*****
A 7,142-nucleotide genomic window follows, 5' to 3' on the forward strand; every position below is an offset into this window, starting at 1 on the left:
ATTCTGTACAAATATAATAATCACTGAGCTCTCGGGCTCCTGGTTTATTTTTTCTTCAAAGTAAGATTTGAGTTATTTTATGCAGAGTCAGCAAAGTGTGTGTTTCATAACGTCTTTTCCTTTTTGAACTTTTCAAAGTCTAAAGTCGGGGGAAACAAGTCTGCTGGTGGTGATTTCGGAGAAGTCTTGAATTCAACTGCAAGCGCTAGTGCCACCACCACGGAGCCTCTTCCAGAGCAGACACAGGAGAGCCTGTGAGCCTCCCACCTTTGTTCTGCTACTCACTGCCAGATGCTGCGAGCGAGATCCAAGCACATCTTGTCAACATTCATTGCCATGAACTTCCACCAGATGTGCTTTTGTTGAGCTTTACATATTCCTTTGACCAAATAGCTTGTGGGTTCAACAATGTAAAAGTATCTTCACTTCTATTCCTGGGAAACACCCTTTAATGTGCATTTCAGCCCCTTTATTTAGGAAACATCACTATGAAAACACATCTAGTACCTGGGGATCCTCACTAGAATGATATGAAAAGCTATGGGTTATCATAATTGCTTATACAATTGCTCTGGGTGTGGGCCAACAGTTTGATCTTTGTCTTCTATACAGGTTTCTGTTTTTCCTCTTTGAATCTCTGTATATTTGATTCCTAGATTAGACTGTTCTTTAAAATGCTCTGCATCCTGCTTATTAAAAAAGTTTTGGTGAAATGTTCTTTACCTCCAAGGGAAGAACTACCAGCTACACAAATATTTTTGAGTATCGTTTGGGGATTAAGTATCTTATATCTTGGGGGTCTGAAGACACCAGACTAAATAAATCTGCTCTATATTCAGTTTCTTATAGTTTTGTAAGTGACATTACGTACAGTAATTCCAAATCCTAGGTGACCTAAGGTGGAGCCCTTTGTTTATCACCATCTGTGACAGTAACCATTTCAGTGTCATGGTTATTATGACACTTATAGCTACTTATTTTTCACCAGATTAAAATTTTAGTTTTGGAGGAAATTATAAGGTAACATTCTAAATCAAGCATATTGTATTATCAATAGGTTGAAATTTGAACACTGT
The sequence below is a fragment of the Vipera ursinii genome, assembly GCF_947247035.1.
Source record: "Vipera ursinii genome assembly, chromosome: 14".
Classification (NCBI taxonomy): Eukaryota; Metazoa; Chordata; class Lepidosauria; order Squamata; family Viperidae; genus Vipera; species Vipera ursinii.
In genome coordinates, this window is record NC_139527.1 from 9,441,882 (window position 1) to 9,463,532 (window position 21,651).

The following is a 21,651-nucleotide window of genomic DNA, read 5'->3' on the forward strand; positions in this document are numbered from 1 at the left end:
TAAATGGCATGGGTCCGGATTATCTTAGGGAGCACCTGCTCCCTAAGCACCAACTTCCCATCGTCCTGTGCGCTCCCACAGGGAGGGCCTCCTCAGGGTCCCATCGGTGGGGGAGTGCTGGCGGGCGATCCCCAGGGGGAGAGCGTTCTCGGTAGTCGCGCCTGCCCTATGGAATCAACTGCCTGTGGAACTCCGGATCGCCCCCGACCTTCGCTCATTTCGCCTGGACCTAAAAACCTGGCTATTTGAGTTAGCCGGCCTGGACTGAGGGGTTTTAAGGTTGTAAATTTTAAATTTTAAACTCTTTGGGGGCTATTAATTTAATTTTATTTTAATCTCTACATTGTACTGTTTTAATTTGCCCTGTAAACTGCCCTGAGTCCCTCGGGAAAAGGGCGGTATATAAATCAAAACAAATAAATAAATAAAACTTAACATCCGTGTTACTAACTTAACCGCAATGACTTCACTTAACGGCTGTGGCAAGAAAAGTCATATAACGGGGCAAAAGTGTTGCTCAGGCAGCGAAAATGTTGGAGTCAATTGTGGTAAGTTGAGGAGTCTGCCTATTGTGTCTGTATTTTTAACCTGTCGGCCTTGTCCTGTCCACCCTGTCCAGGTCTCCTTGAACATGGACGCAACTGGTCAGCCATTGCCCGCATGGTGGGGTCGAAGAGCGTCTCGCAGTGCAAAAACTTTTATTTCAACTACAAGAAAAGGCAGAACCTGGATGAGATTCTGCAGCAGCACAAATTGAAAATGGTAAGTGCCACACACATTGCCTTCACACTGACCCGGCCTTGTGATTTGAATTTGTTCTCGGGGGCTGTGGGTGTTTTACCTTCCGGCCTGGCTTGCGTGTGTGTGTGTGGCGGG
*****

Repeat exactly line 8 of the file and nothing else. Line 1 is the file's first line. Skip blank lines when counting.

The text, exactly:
TAAATGGCATGGGTCCGGATTATCTTAGGGAGCACCTGCTCCCTAAGCACCAACTTCCCATCGTCCTGTGCGCTCCCACAGGGAGGGCCTCCTCAGGGTCCCATCGGTGGGGGAGTGCTGGCGGGCGATCCCCAGGGGGAGAGCGTTCTCGGTAGTCGCGCCTGCCCTATGGAATCAACTGCCTGTGGAACTCCGGATCGCCCCCGACCTTCGCTCATTTCGCCTGGACCTAAAAACCTGGCTATTTGAGTTAGCCGGCCTGGACTGAGGGGTTTTAAGGTTGTAAATTTTAAATTTTAAACTCTTTGGGGGCTATTAATTTAATTTTATTTTAATCTCTACATTGTACTGTTTTAATTTGCCCTGTAAACTGCCCTGAGTCCCTCGGGAAAAGGGCGGTATATAAATCAAAACAAATAAATAAATAAAACTTAACATCCGTGTTACTAACTTAACCGCAATGACTTCACTTAACGGCTGTGGCAAGAAAAGTCATATAACGGGGCAAAAGTGTTGCTCAGGCAGCGAAAATGTTGGAGTCAATTGTGGTAAGTTGAGGAGTCTGCCTATTGTGTCTGTATTTTTAACCTGTCGGCCTTGTCCTGTCCACCCTGTCCAGGTCTCCTTGAACATGGACGCAACTGGTCAGCCATTGCCCGCATGGTGGGGTCGAAGAGCGTCTCGCAGTGCAAAAACTTTTATTTCAACTACAAGAAAAGGCAGAACCTGGATGAGATTCTGCAGCAGCACAAATTGAAAATGGTAAGTGCCACACACATTGCCTTCACACTGACCCGGCCTTGTGATTTGAATTTGTTCTCGGGGGCTGTGGGTGTTTTACCTTCCGGCCTGGCTTGCGTGTGTGTGTGTGGCGGG